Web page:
Did you know, if you turn a crossword puzzle upside down, the grid remains unchanged?
Do you know what percentage of the crossword is allowed to be black spaces? Many people grab their pencils or pens and scratch their heads as they look over clues without giving a second thought to the process of puzzle creation.
The world of professional crossword creation and solving, however, is active and tight-knit. At its head is Will Shortz, crossword editor of The New York Times and puzzle master for National Public Radio’s “Weekend Edition Sunday.”
Shortz will be speaking in the Reilly Room at 7 p.m. Friday about the history of crosswords, even presenting some puzzles for the audience to solve.
“You know, if you’re a comedian you’re to be funny, and so I figure if I do a presentation, my talk should be puzzling,” he said.
Shortz was born in Crawfordsville, Ind., and said he comes to Indianapolis about twice per year. Despite his frequent visits to see his sister, who still lives in Indiana, he said he doesn’t think he has ever been to Butler University.
Few would argue against Shortz being the foremost expert on crossword puzzles in the country and also the face of the crossword creation and solving community.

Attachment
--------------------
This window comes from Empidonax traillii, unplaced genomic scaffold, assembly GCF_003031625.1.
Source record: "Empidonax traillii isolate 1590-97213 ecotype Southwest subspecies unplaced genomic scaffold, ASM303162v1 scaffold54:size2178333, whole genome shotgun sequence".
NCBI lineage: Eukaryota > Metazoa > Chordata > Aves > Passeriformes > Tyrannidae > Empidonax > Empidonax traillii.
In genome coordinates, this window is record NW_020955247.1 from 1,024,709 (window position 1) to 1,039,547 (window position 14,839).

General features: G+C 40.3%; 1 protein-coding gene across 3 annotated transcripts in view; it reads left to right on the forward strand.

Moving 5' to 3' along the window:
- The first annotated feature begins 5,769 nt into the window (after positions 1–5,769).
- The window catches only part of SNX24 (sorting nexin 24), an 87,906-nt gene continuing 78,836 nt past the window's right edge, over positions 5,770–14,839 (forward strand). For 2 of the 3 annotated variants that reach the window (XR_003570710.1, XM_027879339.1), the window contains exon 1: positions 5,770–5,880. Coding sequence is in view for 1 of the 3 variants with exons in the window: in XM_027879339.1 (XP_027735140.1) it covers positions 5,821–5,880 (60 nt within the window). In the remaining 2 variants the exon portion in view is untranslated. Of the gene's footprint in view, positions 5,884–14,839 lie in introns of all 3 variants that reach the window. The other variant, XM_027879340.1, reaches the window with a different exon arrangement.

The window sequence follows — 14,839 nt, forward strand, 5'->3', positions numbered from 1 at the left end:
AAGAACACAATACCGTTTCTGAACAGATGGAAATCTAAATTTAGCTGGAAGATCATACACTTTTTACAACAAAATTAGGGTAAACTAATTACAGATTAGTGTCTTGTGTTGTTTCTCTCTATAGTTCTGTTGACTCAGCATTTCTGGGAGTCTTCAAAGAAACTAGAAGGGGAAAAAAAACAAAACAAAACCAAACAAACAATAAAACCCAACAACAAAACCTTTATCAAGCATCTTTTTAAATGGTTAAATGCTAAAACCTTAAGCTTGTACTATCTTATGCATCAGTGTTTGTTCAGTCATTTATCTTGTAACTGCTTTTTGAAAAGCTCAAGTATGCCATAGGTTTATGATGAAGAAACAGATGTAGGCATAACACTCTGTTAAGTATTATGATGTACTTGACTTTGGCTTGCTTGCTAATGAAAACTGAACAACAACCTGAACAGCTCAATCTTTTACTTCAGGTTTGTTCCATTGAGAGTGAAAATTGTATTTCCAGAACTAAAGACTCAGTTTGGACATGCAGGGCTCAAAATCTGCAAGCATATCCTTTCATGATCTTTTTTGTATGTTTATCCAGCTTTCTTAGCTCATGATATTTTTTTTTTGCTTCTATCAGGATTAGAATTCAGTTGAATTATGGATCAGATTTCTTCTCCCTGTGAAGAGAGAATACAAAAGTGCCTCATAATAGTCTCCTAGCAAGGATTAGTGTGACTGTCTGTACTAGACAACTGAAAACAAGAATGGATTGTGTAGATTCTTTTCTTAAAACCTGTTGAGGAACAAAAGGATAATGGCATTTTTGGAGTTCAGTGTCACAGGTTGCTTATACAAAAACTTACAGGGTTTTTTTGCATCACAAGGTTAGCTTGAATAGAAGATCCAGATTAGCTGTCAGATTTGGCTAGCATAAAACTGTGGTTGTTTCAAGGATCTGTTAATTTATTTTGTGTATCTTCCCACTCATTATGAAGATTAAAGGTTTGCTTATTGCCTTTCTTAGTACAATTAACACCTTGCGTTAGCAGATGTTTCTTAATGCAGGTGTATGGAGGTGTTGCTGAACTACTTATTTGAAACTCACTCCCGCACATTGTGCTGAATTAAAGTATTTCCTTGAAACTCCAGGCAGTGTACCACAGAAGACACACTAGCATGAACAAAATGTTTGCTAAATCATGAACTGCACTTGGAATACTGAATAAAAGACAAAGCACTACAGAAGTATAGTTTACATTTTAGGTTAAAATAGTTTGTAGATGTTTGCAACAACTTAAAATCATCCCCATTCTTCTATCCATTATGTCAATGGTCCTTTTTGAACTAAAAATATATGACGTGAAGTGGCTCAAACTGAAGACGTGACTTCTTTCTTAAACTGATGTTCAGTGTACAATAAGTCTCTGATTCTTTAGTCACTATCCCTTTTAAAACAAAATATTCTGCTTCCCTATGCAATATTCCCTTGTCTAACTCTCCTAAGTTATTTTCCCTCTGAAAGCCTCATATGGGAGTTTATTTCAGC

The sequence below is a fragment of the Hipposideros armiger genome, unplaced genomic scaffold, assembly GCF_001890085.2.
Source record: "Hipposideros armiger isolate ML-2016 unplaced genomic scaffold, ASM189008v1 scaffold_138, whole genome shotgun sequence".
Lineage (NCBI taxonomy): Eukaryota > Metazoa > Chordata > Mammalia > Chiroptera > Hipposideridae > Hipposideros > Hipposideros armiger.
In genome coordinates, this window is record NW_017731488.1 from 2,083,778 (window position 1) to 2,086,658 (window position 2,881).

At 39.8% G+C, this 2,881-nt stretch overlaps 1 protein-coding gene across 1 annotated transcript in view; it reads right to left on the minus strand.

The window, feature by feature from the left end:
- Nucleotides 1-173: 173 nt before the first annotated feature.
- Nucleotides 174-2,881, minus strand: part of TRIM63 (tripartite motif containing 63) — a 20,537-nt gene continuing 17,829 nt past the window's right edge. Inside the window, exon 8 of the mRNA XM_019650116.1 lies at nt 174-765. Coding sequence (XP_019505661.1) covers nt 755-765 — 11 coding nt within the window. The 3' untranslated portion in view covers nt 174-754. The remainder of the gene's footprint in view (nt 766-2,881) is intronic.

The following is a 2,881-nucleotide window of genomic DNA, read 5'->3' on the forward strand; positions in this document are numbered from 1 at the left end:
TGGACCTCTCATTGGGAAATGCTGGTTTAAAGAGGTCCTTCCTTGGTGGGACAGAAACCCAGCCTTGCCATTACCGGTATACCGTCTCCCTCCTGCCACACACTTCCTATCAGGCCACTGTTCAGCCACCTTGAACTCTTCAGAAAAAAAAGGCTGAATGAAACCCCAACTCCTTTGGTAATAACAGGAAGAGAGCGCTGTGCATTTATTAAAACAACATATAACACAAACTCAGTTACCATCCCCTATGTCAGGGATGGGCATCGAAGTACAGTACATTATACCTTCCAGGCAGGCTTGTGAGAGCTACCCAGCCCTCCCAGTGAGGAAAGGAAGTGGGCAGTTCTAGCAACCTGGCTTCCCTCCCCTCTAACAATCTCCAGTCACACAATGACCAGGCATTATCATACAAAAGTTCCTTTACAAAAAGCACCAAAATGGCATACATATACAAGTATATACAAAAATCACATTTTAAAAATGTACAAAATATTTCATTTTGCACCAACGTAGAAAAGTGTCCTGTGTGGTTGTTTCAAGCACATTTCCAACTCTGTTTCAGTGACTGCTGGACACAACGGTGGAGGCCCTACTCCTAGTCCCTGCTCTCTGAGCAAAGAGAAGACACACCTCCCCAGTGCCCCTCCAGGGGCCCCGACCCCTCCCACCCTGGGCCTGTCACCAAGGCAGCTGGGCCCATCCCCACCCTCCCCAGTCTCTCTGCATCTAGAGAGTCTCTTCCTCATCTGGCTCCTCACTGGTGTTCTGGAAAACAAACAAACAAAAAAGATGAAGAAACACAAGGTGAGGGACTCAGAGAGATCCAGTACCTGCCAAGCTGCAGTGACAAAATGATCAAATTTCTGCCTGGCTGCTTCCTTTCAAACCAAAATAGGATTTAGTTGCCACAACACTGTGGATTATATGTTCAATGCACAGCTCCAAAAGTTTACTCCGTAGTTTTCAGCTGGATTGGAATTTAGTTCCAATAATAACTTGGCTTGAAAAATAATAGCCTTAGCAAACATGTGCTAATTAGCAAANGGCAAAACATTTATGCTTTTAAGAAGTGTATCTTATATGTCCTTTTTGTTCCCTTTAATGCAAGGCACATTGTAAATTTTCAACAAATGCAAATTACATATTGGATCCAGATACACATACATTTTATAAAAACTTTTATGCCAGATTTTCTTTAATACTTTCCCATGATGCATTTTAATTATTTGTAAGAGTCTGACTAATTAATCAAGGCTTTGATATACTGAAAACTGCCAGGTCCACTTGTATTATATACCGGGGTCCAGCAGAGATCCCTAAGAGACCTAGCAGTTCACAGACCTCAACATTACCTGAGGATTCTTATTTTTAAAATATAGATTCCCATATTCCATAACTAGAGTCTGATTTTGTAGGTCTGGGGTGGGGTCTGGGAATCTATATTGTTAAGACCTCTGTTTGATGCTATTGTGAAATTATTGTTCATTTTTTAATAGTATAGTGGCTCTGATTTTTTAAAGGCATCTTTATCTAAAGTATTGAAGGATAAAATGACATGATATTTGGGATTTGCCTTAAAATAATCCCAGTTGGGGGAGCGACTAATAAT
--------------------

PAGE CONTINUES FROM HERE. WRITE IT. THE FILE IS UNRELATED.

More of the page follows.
He started the American Crossword Puzzle Tournament in 1978 and has directed it every year since. He and the tournament were highlighted in the 2006 documentary “Wordplay.”
Shortz is also founder and director of the World Puzzle Championship and co-founder of the World Puzzle Federation.
Asked what he hopes his legacy will be in the puzzle world, Shortz said he has made crossword puzzles more relatable.
“I’d like the puzzle to appeal to all levels of solvers,” he said. “Beginners, intermediate solvers and experts, young solvers starting in the teens up to as old as people get.”
In addition to serving solvers of all ages, Shortz accepts submissions from people of all ages. Before he became editor, only five crosswords by teenagers were published in The Times, he said. But he has published puzzles by 29 teenaged creators.
On the other end of the spectrum, he said he recently published a puzzle by a 99-year-old woman.
In addition to puzzles, Shortz is an avid table tennis player. He is the owner and operator of the Westchester Table Tennis Center in Pleasantville, NY. He said he only went one day without playing (Oct. 3, to be exact) last year, and this year he intends to play table tennis every day.
Shortz graduated from Indiana University with a degree in enigmatology—the study of puzzles—a curriculum he developed while a student. He then went on to law school at the University of Virginia.
He said he loves all puzzles, not just crosswords.
“Even in as repressed a society as mid-seventeenth-century Massachusetts, people still had a desire to create and solve puzzles,” Shortz said, speaking of one of the earliest published works in the United States—an almanac containing puzzles.
“It’s part of human nature, to want to solve a mystery.”